Orthodox Christian Holy Days
The Eastern (Orthodox) Christian Churches use the Julian calendar, unlike the Western Church, which uses the Gregorian calendar. Since the actual solar year is approximately 11.25 minutes shorter than the Julian year, the Julian calendar had fallen 10 days behind the solar year by the 16th century. At present the Gregorian and Julian calendars are 13 days out of phase.
For both churches, Easter or Pascha (Orthodox Easter) is the basis for movable festivals such as Pentecost and Ascension. The moon’s phases and March equinox determine these dates, which vary from year to year. Pascha may be celebrated up to five weeks later than Easter because of the difference in calendars.
Great Lent (or the Great Fast) is the Eastern Orthodox Lenten season. It is the church’s longest, strictest and most important fasting time, leading up to Pascha (Orthodox Easter Sunday). As in Western Christianity, Great Lent lasts 40 days (but includes Sundays) and moves from year to year. The period runs from Clean Monday, seven weeks before Pascha, through Lazarus Saturday, the day before Palm Sunday. Fasting continues until Pascha morning.
Starting the week before Lent, believers avoid meat and other animal products. (Eggs and dairy are allowed.) During the first five days, they eat nothing from Monday morning to Wednesday evening and take only two full meals, on Wednesday and Friday. Throughout the rest of Lent, believers mostly avoid meat and animal products, fish, dairy products, wine and oil, with wine and oil allowed on weekends. During Holy Week, the last meal before Pascha is ideally Thursday evening and may include wine and oil. Great and Holy Friday is the year’s strictest fast day and is encouraged even for those who have not kept a strict Lenten fast. The fast may end Saturday night or on Pascha.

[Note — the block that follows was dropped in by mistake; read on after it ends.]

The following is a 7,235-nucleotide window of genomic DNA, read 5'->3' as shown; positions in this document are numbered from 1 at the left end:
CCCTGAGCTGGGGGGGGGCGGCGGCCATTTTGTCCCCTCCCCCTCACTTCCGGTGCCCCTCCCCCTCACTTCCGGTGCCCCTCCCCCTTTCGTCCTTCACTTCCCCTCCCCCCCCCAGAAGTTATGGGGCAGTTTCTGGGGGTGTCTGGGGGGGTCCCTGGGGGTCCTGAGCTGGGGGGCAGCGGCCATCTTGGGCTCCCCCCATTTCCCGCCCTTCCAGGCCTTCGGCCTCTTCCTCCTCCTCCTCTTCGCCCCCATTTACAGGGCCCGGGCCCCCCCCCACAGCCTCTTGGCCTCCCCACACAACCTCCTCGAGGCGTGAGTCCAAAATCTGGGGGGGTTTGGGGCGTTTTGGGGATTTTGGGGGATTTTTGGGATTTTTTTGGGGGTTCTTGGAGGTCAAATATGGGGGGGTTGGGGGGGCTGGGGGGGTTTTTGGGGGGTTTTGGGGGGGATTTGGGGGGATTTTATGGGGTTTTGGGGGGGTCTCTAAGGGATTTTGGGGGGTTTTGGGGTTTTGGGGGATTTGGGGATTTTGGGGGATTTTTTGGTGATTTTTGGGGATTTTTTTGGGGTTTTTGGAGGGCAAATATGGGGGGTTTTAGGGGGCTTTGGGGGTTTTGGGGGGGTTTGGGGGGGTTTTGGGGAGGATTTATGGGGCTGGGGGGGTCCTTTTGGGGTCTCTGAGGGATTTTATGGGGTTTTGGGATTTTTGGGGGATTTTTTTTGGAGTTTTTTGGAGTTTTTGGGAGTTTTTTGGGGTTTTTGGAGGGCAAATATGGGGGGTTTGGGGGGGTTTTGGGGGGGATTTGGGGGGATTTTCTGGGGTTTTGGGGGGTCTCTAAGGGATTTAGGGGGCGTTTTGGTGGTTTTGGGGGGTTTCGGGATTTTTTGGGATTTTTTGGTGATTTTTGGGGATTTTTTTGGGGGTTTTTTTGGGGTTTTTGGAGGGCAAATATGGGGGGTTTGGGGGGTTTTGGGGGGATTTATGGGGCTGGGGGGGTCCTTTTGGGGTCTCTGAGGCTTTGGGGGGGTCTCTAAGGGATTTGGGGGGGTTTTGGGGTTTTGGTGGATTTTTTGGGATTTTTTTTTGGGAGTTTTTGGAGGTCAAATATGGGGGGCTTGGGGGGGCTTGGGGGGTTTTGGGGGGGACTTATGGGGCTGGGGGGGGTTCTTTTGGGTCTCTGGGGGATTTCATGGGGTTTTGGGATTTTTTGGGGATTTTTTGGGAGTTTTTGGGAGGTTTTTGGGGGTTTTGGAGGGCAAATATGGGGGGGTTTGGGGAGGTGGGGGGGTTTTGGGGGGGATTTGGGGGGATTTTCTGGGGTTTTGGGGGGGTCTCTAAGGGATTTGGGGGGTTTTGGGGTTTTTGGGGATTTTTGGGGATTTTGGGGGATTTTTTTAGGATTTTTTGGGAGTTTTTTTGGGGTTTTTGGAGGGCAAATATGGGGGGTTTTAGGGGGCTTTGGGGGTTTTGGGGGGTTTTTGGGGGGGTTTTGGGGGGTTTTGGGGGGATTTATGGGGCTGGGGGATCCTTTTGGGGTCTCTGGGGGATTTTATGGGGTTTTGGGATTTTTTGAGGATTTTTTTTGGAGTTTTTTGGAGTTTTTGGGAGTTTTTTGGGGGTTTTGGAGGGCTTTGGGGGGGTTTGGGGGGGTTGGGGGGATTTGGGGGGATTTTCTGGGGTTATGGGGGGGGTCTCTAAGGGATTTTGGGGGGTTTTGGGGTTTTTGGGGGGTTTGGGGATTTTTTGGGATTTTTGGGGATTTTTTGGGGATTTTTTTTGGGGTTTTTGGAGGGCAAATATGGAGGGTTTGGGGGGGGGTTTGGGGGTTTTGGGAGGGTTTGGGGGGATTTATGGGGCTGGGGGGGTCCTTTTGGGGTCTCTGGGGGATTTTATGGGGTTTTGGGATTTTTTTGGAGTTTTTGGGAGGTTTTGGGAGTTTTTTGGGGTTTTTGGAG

Eastern Catholic and Orthodox churches observe the Feast of the Dormition of the Theotokos on August 15. Western Catholics know this day as the Feast of the Assumption of the Blessed Virgin Mary. Commemorating “the falling asleep of the Mother of God,” the feast celebrates Mary’s death and bodily assumption by God into heaven.
In the Orthodox Church, the feasts of Mary celebrate believers’ own lives in Christ. Those who follow the Holy Mother in obedience and love will also be lifted up to eternal life. The Feast of the Dormition is the sign that all who hear and obey God’s Word will likewise receive her destiny.
Neither the tomb, nor death, could hold the Theotokos, who is constant in prayer and our firm hope in her intercessions. For being the Mother of Life, she was translated to life, by the One who dwelt in her virginal womb (Kontakion).